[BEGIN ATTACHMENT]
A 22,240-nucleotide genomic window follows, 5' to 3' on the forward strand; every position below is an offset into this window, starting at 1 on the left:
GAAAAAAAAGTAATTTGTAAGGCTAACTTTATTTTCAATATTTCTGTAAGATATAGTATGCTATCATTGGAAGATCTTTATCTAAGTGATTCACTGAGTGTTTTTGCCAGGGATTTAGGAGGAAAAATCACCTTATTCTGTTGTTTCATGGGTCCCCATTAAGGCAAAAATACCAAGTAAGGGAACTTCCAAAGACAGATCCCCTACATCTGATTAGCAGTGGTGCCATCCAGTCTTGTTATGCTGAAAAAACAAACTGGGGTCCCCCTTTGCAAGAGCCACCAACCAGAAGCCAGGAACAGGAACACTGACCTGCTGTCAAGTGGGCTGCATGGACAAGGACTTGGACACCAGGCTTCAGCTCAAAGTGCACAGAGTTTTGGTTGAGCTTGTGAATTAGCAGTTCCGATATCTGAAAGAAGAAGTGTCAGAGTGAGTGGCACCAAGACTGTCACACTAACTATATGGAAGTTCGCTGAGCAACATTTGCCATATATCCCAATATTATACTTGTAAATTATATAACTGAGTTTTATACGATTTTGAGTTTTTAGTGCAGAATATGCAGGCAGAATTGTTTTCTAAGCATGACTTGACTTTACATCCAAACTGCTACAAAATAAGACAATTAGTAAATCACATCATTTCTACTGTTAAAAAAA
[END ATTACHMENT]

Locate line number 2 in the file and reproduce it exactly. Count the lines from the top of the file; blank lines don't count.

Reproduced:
GAAAAAAAAGTAATTTGTAAGGCTAACTTTATTTTCAATATTTCTGTAAGATATAGTATGCTATCATTGGAAGATCTTTATCTAAGTGATTCACTGAGTGTTTTTGCCAGGGATTTAGGAGGAAAAATCACCTTATTCTGTTGTTTCATGGGTCCCCATTAAGGCAAAAATACCAAGTAAGGGAACTTCCAAAGACAGATCCCCTACATCTGATTAGCAGTGGTGCCATCCAGTCTTGTTATGCTGAAAAAACAAACTGGGGTCCCCCTTTGCAAGAGCCACCAACCAGAAGCCAGGAACAGGAACACTGACCTGCTGTCAAGTGGGCTGCATGGACAAGGACTTGGACACCAGGCTTCAGCTCAAAGTGCACAGAGTTTTGGTTGAGCTTGTGAATTAGCAGTTCCGATATCTGAAAGAAGAAGTGTCAGAGTGAGTGGCACCAAGACTGTCACACTAACTATATGGAAGTTCGCTGAGCAACATTTGCCATATATCCCAATATTATACTTGTAAATTATATAACTGAGTTTTATACGATTTTGAGTTTTTAGTGCAGAATATGCAGGCAGAATTGTTTTCTAAGCATGACTTGACTTTACATCCAAACTGCTACAAAATAAGACAATTAGTAAATCACATCATTTCTACTGTTAAAAAAA